updated 7/15/2005 6:36:05 PM ET 2005-07-15T22:36:05

The biochemist detained in Cairo in connection with the London bombings is an intelligent, quiet young man who advanced to one of Egypt’s most prestigious research centers and whose lower middle-class family spent heavily for him to study abroad, neighbors say.

Magdy Mahmoud Mustafa el-Nashar, 33, had been teaching chemistry at Leeds University in northern England, and returned to Egypt a week before the deadly July 7 bombings in the British capital.

He was arrested four or five days ago in Cairo after British officials supplied his name to Egyptian authorities over the weekend, a government official said, speaking on condition of anonymity because he was revealing information not announced by the Interior Ministry. However el-Nashar’s brother said el-Nashar was arrested on Thursday, after he’d gone to pray at a local mosque and did not return.

British authorities said they found signs in el-Nashar’s Leeds home that quantities of a compound called TATP, or triacetone triperoxide, had been converted into a powerful explosive, The Times newspaper reported.

Leaning on Cairo
A security official said Britain was pressuring Egypt to hand el-Nashar over. If Egypt hands him over, it may also seek the return from Britain of militant suspects Egypt has been seeking, the official said, speaking on condition of anonymity because the information was not authorized for official release.

A spokeswoman for Britain’s Foreign Office said it had no comment on whether Britain was seeking extradition. However, earlier Friday, Metropolitan Police Commissioner Sir Ian Blair said he wanted el-Nashar returned to Britain, which does not have an extradition treaty with Egypt.

In questioning by Egyptian officials, he denied any role in the attacks and said he was planning to return to Leeds after a vacation in Egypt, the Interior Ministry said in a statement. He was still being held, the ministry said, without saying whether he would be handed over to Britain or offering further details about his arrest.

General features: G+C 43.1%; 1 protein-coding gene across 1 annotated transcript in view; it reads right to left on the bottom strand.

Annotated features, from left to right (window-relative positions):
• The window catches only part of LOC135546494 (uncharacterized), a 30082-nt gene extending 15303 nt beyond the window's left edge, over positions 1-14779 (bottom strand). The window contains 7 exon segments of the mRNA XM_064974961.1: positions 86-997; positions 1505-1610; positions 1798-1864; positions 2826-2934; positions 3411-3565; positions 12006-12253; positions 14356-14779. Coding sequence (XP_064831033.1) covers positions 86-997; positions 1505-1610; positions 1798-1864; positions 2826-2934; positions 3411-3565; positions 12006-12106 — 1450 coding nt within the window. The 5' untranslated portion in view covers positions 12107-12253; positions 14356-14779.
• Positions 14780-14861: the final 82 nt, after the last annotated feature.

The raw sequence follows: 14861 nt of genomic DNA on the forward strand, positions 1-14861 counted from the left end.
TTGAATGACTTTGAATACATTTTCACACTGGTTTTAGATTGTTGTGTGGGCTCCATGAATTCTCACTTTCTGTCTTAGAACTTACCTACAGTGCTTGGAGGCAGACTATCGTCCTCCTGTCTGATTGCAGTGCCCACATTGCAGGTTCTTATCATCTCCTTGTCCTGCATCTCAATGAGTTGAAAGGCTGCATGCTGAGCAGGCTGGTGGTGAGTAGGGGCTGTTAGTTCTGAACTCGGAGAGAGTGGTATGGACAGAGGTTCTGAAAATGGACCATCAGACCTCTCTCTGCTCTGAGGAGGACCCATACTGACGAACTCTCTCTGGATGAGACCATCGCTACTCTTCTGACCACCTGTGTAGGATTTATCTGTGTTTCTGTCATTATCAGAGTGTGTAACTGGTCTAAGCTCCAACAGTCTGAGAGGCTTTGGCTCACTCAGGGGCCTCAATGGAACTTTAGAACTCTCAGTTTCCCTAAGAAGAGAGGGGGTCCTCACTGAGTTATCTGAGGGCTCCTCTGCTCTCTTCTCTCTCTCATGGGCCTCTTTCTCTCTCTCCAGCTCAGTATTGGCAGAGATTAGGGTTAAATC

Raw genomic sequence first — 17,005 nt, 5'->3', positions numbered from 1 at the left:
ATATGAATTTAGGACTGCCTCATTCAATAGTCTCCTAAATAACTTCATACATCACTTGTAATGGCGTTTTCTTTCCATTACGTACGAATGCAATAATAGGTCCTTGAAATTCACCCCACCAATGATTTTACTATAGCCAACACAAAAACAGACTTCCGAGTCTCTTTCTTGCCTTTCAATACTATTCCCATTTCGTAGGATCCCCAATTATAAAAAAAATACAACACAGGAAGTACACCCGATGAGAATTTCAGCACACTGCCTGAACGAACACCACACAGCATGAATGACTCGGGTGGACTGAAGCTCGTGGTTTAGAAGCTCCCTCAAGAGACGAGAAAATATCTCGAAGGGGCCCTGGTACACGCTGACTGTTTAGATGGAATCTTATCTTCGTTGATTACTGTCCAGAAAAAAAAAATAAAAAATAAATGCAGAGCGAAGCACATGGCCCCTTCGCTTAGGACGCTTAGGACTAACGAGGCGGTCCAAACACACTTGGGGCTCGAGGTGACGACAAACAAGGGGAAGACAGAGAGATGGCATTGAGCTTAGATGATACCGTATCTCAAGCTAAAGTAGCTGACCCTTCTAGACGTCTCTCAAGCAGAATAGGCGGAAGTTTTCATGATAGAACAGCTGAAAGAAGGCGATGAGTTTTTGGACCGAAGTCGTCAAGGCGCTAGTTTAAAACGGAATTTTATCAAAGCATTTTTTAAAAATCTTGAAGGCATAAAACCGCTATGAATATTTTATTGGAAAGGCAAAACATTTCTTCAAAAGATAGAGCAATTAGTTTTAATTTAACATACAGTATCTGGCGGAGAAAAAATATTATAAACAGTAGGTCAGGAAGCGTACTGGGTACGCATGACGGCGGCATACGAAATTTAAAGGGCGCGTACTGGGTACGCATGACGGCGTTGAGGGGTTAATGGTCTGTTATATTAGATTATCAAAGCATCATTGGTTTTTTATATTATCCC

British authorities said they found signs in el-Nashar’s Leeds home that quantities of a compound called TATP, or triacetone triperoxide, had been converted into a powerful explosive, The Times newspaper reported.

Poor, but intelligent and ambitious
El-Nashar grew up in crowded, impoverished Ezbet Fahmy, an illegally built neighborhood of ramshackle buildings and small alleyways on the edge of one of Cairo’s most posh suburbs, Maadi, in the southern part of the capital.

His father, a retired employee from a construction company, owned a welding shop next to their apartment. Several years ago, his family moved to a somewhat better neighborhood.

“They were very isolated from people. He (el-Nashar) was rarely seen talking to people,” Rifai Sayed Taha, whose brother is married to el-Nashar’s sister, told The Associated Press outside the former family home.

A neighbor who lived near the el-Nashar family in Ezbat Fahmy for 30 years described Magdy el-Nashar as “very religious.”

“He was an achiever and very kind,” said the woman, who refused to give her name, fearing troubles with security forces. “They spent a lot on him and his studies.”

El-Nashar studied chemistry at Cairo University and for his doctorate studies was accepted by the National Research Center, one of Egypt’s most prestigious institutions. In late 1999, the center sponsored him for a winter semester at North Carolina State University, and then for the teaching and research position at Leeds, where he moved in late 2000.

Leeds University said he earned a doctorate on May 6.

Research unrelated to explosives
His research at Leeds focused on biocatalysis and enzyme immobilization, according to a biography of him at the university’s Web site.

That kind of research “wouldn’t have anything directly to do with explosives” or with biological weapons, said Constance Ann Schall, an associate professor at the Chemical Engineering Department at the University of Toledo in Ohio.

Based on the description on the Web site, Schall said it appeared el-Nashar was working on using enzymes — biological molecules usually taken from plants — as catalysts to speed up chemical reactions, a common field of research.

Such enzyme catalysts have important commercial uses in making pharmaceuticals, laundry detergents and some food products, especially high-fructose corn syrup, Schall said.

Friends: No ideological issues
Hani el-Nazer, the director of the National Research Center in Cairo, said el-Nashar came home on vacation two weeks ago — about a week before the London blasts. He spent his first days at the center, presenting a copy of the doctorate thesis that he completed at Leeds.

He then told his friends he was going on vacation, el-Nazer said.

El-Nazer said he was surprised by the reports el-Nashar was being sought in the London attacks.

“I think it is difficult to believe such things,” he said.

El-Nazer had not met el-Nashar personally, since he became the center’s chief more than a year after el-Nashar left the country.

“When I asked his colleagues, they didn’t mention anything bad thing about him, saying only that he was clever and calm. His colleagues said he had no behavior of violence or no ideological issues,” el-Nazer said.

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